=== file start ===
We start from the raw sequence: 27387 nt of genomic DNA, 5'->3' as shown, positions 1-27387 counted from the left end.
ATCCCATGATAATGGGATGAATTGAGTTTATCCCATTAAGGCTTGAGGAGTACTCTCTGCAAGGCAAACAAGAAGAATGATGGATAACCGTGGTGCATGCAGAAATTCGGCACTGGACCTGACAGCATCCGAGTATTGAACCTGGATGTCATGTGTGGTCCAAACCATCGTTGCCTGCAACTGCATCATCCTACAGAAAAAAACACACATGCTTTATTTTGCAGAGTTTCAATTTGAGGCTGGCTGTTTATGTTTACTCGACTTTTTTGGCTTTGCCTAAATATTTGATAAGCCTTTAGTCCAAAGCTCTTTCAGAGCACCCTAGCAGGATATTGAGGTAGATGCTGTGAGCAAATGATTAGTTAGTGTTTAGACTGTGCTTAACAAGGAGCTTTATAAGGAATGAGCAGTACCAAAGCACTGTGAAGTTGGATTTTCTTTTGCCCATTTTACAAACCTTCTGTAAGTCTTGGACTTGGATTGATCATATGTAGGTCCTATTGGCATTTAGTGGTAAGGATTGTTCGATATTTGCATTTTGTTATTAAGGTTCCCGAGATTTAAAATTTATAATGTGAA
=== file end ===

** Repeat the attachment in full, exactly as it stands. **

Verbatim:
We start from the raw sequence: 27387 nt of genomic DNA, 5'->3' as shown, positions 1-27387 counted from the left end.
ATCCCATGATAATGGGATGAATTGAGTTTATCCCATTAAGGCTTGAGGAGTACTCTCTGCAAGGCAAACAAGAAGAATGATGGATAACCGTGGTGCATGCAGAAATTCGGCACTGGACCTGACAGCATCCGAGTATTGAACCTGGATGTCATGTGTGGTCCAAACCATCGTTGCCTGCAACTGCATCATCCTACAGAAAAAAACACACATGCTTTATTTTGCAGAGTTTCAATTTGAGGCTGGCTGTTTATGTTTACTCGACTTTTTTGGCTTTGCCTAAATATTTGATAAGCCTTTAGTCCAAAGCTCTTTCAGAGCACCCTAGCAGGATATTGAGGTAGATGCTGTGAGCAAATGATTAGTTAGTGTTTAGACTGTGCTTAACAAGGAGCTTTATAAGGAATGAGCAGTACCAAAGCACTGTGAAGTTGGATTTTCTTTTGCCCATTTTACAAACCTTCTGTAAGTCTTGGACTTGGATTGATCATATGTAGGTCCTATTGGCATTTAGTGGTAAGGATTGTTCGATATTTGCATTTTGTTATTAAGGTTCCCGAGATTTAAAATTTATAATGTGAA